On My Mind: Taking Risks


For a long time, I’ve felt like I’m in a bit of a work rut. What started as a really exciting and fulfilling position, has turned into an insane workload, less creativity, more production work, and constant last-minute band-aid fixes instead of solving the root of the problems. In a word-the corporate man has got me down. It’s frustrating, it’s draining, and it’s incredibly discouraging. Worst of all. I know I’m not doing my best work. It’s not for lack of trying. Most of the strong, exciting ideas that I/we have pitched to the business have come back either with a flat-out “no” or worse, the subjective “I don’t like that color”. Any more we don’t even get a chance to present a concept, they just art direct from the start. I have become a puppet.

But it’s not all bad. Actually there have been quite a few perks that deserve to be mentioned. For starters the creative team is awesome. They are laid back, friendly people who work hard and play hard. I have the freedom to work from home one day a week and can pretty much set my own hours. I’m that crazy early bird that shows up at 7-7:30 and leaves by 4pm because the idea of having to take the train through rush hour makes my blood boil. So there are some perks, but one thing i just can’t compromise on is my work ethic. I need to continually be doing the best work I can, creating great experiences for customers and solving actual business problems.

Ever since the Creative Freelancer Conference and Moxiecon, I’ve realized that I’ve been settling because it’s comfortable. Part of the reason why I relaunched my website was that I wanted to attract new clients, and maybe start compiling enough personal work that would make me eligible for an agency job.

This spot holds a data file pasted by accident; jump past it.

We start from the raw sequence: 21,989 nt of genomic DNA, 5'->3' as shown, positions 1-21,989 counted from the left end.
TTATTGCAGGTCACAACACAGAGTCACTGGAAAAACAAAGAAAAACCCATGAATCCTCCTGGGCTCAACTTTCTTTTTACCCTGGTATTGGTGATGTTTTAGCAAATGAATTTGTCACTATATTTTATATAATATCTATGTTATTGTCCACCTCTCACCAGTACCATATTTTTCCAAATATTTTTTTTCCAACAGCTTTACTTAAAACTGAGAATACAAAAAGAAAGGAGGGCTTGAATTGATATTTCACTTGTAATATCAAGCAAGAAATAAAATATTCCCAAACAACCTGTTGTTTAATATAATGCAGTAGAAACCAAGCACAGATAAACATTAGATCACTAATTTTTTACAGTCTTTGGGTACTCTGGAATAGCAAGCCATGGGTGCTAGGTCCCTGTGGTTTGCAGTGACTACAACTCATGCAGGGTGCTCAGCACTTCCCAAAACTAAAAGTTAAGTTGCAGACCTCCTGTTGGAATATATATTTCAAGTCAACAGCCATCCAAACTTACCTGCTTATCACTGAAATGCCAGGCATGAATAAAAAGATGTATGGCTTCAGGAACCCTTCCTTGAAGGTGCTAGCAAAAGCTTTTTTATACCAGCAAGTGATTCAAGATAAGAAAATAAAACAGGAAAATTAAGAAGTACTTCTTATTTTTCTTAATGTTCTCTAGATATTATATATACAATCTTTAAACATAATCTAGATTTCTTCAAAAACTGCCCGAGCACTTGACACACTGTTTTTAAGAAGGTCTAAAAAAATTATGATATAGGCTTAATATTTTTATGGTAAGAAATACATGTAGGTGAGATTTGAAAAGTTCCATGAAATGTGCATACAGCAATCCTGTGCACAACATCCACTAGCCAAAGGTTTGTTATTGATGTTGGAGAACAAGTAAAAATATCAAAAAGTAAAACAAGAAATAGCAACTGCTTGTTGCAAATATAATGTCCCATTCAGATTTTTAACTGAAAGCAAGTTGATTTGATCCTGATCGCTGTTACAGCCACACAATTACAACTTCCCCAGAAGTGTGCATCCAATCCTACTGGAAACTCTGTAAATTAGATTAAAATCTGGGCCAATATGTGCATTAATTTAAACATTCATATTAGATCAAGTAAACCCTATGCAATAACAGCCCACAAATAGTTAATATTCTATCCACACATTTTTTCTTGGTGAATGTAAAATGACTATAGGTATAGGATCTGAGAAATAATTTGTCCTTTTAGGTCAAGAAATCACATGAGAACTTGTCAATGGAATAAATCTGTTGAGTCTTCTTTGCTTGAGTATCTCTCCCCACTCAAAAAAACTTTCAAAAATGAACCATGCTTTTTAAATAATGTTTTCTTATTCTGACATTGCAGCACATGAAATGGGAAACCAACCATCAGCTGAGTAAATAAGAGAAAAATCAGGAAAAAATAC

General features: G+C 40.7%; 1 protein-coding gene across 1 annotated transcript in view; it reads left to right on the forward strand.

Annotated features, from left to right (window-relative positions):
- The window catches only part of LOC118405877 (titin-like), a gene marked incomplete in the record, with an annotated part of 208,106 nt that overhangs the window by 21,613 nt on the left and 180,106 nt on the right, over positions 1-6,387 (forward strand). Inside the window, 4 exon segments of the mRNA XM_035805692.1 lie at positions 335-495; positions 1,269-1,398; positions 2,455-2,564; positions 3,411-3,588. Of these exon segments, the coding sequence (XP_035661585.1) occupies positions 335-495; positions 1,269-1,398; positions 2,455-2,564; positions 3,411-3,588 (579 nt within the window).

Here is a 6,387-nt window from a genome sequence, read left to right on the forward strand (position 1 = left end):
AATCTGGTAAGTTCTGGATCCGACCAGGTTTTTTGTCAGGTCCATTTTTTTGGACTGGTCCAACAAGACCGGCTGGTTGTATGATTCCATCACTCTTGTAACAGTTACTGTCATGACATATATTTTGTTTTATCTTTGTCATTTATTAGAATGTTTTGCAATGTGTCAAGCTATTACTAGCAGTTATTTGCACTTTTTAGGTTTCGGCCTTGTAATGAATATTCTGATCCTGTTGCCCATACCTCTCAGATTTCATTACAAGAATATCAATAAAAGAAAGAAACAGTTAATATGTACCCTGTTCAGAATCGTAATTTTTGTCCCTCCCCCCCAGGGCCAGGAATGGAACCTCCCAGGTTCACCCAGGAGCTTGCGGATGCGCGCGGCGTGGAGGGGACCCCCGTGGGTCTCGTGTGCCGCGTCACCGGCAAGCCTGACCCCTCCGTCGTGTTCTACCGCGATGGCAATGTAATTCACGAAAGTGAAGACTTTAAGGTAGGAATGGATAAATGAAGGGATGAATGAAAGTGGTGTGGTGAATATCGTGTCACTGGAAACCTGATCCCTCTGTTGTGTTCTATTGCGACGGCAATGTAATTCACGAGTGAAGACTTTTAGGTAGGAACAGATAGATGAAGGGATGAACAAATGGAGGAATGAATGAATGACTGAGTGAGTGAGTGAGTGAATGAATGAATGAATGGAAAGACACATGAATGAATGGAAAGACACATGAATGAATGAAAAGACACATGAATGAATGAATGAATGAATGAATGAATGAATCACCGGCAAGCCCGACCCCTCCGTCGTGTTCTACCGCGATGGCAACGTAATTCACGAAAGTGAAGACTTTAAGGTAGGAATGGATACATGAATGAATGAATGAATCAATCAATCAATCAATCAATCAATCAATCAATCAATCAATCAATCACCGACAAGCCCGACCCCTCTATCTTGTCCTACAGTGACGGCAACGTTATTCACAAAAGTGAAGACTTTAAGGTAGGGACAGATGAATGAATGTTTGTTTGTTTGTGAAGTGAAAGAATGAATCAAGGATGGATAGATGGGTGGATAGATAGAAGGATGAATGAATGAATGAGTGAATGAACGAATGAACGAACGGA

Well, I got what I wished for. An agency hiring manager contacted me a day ago and wanted to know if I’m interested in a 3 month design position. After answering more questions, I decided to go for an interview yesterday. I had my interview and during our discussion I realized that I really don’t have much experience in what they do and I think she knew it too, but I think I expressed myself in a way that I’m actively trying to learn and am interested in learning. After I walked back to my work, I started getting anxiety.The idea of taking such a big risk was getting to me. I thought to myself.. is this really what I want? Am I just trading one evil for another? What if I can’t keep up with the work load or I can’t give them good work. Is it REALLY that bad here that I would leave stability and comfort? YES!

It’s gotten so stressful at work, that I just have this giant urge to get up and walk out. I need a break. What I really want is to take a month off and recharge my brain. I called Jeremy and told him about all this madness going on in my head and he proposed a plan to work another 3 months (either where I am now or at the new job) and then take a mental health break. He reasoned that we’re not living paycheck to paycheck anymore and if we cook at home more, we’ll be fine if I don’t work for a month.

It was an incredible relief that he was behind me on this, and I just needed to hear it. In my head I know that I have to take that job if it’s offered because it will not only serve as a chance for new growth, but it will open more doors to other agencies down the road.

My advice to myself and to you is: don’t settle for comfortable, take strategic risks and your life will be more exciting and fulfilling.

1 Comment
  • First of all I think it’s great you took a risk. A lot of us get stuck in th mundane 9-5 experience and often forget what “living,” true “living,” is. Taking risks requires courage, but more importantly means you are growing. Often we stop growing in life thinking were either done growing, are comfortable where we are, or were scared (most common).

    All I know is the day one stops growing is the day you stop “living” so good for you Loretta! Feel proud for your desire to grow! At least it’s there :)

    16 July, 2013 at 11:39 am